Human interest is fundamentally underscored by ambivalence that conditions the pursuit and attainment of common good. It could be stated that African development is trapped in the contested network of interests that are defined autochthonous and those derived from foreign accretions, consequent upon post-colonial indices of self-definition, recognition, socio-political, and economic determination among others that condition the harness of human interest. In South Africa and Nigeria, there are past and recent telling evidences to this effect. In this connection, this discourse adopts critical and analytical methods by embracing Innocent Asouzu’s (an African philosopher) outlook of complementarity approach to reflect on the notions of human interest and common good in contemporary Africa. Basically, it argues for a rapprochement of sustainable complementary interests to establish that human interest(s) are missing links in reality, which when unified in the service of a transcendental goodwill, need not alienate African identity, common good, and development. Furthermore, the discourse clarifies that even though complementarity of interest is desirable to address missing links in reality, it must be reasonably moderated to discern the extent of host nations’ (South Africa and Nigeria) responsibility and obligations toward migrants/immigrants. In other words, the discourse also suggests that ‘unequaled’ rights and privileges of the host nations (citizens/indigenes) over foreigners would determine the realization or otherwise of complementarity of interest in situation of political contestation over limited resources and livelihood opportunities.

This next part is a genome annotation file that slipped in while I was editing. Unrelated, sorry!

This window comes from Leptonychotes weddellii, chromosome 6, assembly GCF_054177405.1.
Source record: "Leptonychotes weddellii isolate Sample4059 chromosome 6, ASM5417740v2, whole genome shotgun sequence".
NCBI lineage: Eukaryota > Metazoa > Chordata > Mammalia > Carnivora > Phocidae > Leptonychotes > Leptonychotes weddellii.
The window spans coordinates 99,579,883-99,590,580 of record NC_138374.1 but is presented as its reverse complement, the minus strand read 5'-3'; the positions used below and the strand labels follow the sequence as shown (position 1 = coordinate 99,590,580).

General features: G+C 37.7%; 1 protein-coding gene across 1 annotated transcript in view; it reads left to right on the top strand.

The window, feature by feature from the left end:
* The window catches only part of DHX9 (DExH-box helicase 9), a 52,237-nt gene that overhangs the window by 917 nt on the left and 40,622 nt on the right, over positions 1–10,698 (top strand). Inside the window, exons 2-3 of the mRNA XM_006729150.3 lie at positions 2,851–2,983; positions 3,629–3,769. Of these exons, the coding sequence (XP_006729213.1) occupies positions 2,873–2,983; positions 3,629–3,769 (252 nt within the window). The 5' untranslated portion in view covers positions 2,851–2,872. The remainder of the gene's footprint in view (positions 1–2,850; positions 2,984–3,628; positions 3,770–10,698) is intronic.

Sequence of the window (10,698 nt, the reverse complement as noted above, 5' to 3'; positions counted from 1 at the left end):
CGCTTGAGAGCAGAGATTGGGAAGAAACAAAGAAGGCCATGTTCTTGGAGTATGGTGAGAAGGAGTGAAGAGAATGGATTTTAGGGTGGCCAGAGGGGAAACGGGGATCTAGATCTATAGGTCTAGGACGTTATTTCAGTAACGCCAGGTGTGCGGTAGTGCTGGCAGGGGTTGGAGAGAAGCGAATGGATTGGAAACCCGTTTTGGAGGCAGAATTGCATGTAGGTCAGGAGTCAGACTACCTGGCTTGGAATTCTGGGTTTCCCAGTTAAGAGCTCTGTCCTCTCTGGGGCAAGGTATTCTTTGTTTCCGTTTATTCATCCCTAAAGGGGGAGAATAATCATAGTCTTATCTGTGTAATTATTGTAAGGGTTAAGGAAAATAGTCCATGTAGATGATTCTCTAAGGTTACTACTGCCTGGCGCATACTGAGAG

In: Africa’s Radicalisms and Conservatisms
In: Africa’s Radicalisms and Conservatisms
Author: Jonah Uyieh

Abstract

Across the world, youths have been and are agents of change in different societies. In Nigeria, likewise other African countries, many of the youths have kept a positive mindset and have fitted well into whatever roles they found themselves. However, majority of the youths have also used the opportunity created by the widening gap of unemployment and other avenues of socio-economic and political ineffectiveness to fit into new forms of ‘dirty-relevance’ in their immediate and general environments. These new forms of relevance have manifested in individual’s and group’s activities of hooliganism, violence, militancy, and other social vices of youths during elections and in post-election political periods. The developments have also attracted so much attention from the local and international media. To a reasonable degree, in Delta State, south-south Nigeria, youths’ negative cultures have transformed into militancy; while in Lagos State, south-west of the country, such have entrenched the reign of Area Boys. Both have been deployed as political tools since Nigeria’s return to democracy in 1999 to date. Hence, with the specific examples of these two states, this paper examines the background, trend, nature and impact of youths’ extremism in Nigeria. This is a qualitative study that employs unstructured interview methods to generate primary data from selected persons in both states during the field work. It analyses the new forms of youth roles from the perspectives of the actors, ordinary citizens and politicians; and how they have served as mixed bags in the contemporary development of these states and the country at large. In addition, it provides recommendations on how to find a lasting solution to this menace of youths’ dirty-relevance.

In: Africa’s Radicalisms and Conservatisms